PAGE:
Major Insurance and Reinsurance Developments in 2008 - Insurance and Transport - Mondaq Chile - Mondaq Business Briefing - Books and Journals - VLEX 51039072

Major Insurance and Reinsurance Developments in 2008

Author:Mr M. Millett
Profession:Edwards Angell Palmer & Dodge LLP

Although all of the Latin American jurisdictions had notable

regulatory and market developments in 2008, Chile stands out as

particularly significant given the size of the market involved.

A Mature Market Flirts with Further Modernization,


By most measures, Chile is considered the third largest

insurance market in Latin America. It is widely considered to have

the most favorable economic and political environment in the

region, but these advantages are significantly counterbalanced by

the advanced development of the country's insurance market, as

reflected by the region's highest insurance penetration rate.

As one of the most open insurance markets in Latin America,

Chile's most significant developments this year were in areas

reminiscent of many of the major markets: modernization and


  1. Modernizing Legislation

    In July 2008, the Chilean legislature was recently presented

    with a draft law designed to modernize the insurance and

    reinsurance provisions contained within Chile's Code of

    Commerce. If enacted, the legislation would have replaced

    Chile's current laws concerning private insurance and

    reinsurance in their entirety. Several aspects of the proposed law

    are of particular note:

    Article 513 (Definitions): The existing

    provisions' set of outdated and limited definitions are

    replaced with 22 new definitions that recognize certain modern

    realities and developments in the global insurance business. New

    definitions are provided for the terms "beneficiary,"

    "deductible," "insurable interest" and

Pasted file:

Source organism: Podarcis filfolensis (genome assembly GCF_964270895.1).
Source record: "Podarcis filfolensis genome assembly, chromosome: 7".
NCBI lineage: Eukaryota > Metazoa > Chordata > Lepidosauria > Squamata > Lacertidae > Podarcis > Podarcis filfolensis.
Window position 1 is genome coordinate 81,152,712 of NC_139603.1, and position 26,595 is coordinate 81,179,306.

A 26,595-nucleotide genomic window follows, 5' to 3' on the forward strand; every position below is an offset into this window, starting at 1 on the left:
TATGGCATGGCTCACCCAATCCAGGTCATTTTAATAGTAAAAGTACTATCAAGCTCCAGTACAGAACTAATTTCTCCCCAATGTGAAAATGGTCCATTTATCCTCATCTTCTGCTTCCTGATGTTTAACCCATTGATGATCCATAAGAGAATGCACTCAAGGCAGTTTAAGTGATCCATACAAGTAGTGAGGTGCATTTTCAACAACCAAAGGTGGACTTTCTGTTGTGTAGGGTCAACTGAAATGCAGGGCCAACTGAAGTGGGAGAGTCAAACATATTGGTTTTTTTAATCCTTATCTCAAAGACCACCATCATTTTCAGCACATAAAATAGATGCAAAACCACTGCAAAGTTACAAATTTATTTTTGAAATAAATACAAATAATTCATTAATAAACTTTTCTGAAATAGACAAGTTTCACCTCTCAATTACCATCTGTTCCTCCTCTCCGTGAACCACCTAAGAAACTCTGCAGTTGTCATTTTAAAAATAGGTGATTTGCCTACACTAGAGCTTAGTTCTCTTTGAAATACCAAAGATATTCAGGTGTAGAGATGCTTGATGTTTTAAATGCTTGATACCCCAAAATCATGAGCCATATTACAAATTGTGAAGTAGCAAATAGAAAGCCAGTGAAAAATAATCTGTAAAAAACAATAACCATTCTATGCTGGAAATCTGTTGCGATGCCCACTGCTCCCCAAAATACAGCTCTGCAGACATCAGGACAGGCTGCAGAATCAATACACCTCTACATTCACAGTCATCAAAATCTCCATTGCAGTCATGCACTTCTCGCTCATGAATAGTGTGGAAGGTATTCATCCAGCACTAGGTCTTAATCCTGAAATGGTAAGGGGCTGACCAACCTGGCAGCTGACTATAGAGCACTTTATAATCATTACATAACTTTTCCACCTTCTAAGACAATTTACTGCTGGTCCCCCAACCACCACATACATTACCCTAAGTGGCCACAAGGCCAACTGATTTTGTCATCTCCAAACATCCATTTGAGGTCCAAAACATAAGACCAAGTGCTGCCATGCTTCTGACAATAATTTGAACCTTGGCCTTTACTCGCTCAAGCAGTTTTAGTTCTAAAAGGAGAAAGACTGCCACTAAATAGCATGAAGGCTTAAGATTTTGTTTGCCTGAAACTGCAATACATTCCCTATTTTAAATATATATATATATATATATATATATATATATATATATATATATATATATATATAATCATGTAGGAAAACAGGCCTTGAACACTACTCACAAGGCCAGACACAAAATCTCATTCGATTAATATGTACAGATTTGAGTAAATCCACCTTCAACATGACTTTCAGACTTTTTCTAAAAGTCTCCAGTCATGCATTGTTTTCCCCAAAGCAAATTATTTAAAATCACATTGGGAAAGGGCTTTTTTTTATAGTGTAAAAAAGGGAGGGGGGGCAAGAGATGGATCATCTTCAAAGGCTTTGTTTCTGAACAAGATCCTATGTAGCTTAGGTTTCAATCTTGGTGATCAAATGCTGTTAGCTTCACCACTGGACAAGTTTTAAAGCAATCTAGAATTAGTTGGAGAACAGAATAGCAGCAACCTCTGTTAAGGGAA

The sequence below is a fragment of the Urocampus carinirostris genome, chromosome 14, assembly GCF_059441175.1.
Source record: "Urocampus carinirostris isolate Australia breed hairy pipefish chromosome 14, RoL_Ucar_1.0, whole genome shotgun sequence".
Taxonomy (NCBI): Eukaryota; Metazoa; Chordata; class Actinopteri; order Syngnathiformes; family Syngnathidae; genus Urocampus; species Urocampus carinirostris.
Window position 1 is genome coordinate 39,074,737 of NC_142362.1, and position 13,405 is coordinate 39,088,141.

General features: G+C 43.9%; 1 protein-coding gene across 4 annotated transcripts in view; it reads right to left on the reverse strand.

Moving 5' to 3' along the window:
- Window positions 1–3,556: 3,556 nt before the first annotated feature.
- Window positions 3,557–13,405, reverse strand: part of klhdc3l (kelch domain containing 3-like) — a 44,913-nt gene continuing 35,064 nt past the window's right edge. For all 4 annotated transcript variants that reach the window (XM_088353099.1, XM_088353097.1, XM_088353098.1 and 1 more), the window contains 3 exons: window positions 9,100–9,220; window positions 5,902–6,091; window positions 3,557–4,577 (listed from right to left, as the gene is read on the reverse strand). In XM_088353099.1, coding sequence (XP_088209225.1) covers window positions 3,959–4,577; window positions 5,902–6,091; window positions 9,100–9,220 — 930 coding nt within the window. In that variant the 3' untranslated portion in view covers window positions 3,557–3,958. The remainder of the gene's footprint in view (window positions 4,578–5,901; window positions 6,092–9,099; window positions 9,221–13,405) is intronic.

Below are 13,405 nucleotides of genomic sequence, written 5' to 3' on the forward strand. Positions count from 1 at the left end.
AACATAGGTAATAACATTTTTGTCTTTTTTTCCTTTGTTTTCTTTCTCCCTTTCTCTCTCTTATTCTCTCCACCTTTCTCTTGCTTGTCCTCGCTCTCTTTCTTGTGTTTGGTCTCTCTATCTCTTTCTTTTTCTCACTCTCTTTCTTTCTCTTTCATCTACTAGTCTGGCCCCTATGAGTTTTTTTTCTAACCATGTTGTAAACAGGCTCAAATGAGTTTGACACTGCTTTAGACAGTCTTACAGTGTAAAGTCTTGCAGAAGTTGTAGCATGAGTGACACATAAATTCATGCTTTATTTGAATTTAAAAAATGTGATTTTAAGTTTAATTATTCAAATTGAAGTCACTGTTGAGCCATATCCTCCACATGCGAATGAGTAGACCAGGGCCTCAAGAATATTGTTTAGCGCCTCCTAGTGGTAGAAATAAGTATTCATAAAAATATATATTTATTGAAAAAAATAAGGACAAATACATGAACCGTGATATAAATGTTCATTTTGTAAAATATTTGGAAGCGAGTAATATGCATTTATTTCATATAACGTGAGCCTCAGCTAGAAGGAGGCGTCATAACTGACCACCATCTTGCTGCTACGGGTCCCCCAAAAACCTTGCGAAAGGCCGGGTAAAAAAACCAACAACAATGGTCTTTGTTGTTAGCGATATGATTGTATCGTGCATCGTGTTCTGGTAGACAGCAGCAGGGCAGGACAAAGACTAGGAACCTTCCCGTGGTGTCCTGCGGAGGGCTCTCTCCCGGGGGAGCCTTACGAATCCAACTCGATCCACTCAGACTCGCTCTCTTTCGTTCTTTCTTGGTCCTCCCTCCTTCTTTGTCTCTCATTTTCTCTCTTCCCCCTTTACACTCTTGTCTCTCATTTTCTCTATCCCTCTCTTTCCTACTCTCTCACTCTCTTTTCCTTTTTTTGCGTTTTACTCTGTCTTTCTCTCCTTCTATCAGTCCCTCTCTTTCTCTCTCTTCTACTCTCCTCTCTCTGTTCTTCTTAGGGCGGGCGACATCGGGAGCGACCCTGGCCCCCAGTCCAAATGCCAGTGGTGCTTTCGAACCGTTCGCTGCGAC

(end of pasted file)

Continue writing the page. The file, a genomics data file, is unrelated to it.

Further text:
"collective insurance."

    Article 518 (Contents of a Policy): An

    insurance policy should contain, among other things, the following

    items: (1) the identity of the insurer, insured, counterparty and

    beneficiary (if any); (2) specification of the insured material;

    (3) the insurable interest; (4) the risks transferred to the

    insurer; (5) the inception and termination date of the policy; (6)

    the amount or quantity insured or the means of determining same;

    (7) the premium and time, place and form of payment; (8) the

    signature of the insurer and date of execution; and (9) the

    signature of the insured when required by law. The authenticity and

    authority of the insurer's signatory is presumed.

    Article 519 (Delivery of the Policy): The

    insurer should deliver the policy or certificate of insurance

    within five days of the perfection of the insurance contract.

    Failure to complete this delivery obligation shall entitle the

    insured to recover damages from the insurer or broker. If the

    contents of the delivered policy differ from the agreed contents,

    the insured shall have one month to object, which right must be

    clearly stated in the policy.

    Article 524 (Insured's Obligations): The

    insured is obligated to properly disclose to the insurer all


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